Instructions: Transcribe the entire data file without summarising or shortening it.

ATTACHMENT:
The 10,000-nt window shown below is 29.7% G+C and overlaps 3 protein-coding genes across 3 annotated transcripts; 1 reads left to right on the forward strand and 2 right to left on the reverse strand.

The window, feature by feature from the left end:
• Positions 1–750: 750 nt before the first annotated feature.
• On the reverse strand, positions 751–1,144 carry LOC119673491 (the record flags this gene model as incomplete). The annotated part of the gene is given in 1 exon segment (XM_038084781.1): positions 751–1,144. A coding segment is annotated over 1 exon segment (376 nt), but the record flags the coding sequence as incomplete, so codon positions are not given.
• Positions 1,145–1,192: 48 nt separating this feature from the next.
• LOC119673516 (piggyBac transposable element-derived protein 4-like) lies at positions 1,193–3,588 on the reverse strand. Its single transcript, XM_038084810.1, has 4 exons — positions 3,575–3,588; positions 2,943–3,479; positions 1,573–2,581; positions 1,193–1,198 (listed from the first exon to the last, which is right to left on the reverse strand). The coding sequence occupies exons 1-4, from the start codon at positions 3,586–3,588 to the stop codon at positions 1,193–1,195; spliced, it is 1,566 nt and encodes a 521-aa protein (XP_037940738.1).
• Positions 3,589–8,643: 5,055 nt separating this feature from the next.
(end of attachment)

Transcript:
The 10,000-nt window shown below is 29.7% G+C and overlaps 3 protein-coding genes across 3 annotated transcripts; 1 reads left to right on the forward strand and 2 right to left on the reverse strand.

The window, feature by feature from the left end:
• Positions 1–750: 750 nt before the first annotated feature.
• On the reverse strand, positions 751–1,144 carry LOC119673491 (the record flags this gene model as incomplete). The annotated part of the gene is given in 1 exon segment (XM_038084781.1): positions 751–1,144. A coding segment is annotated over 1 exon segment (376 nt), but the record flags the coding sequence as incomplete, so codon positions are not given.
• Positions 1,145–1,192: 48 nt separating this feature from the next.
• LOC119673516 (piggyBac transposable element-derived protein 4-like) lies at positions 1,193–3,588 on the reverse strand. Its single transcript, XM_038084810.1, has 4 exons — positions 3,575–3,588; positions 2,943–3,479; positions 1,573–2,581; positions 1,193–1,198 (listed from the first exon to the last, which is right to left on the reverse strand). The coding sequence occupies exons 1-4, from the start codon at positions 3,586–3,588 to the stop codon at positions 1,193–1,195; spliced, it is 1,566 nt and encodes a 521-aa protein (XP_037940738.1).
• Positions 3,589–8,643: 5,055 nt separating this feature from the next.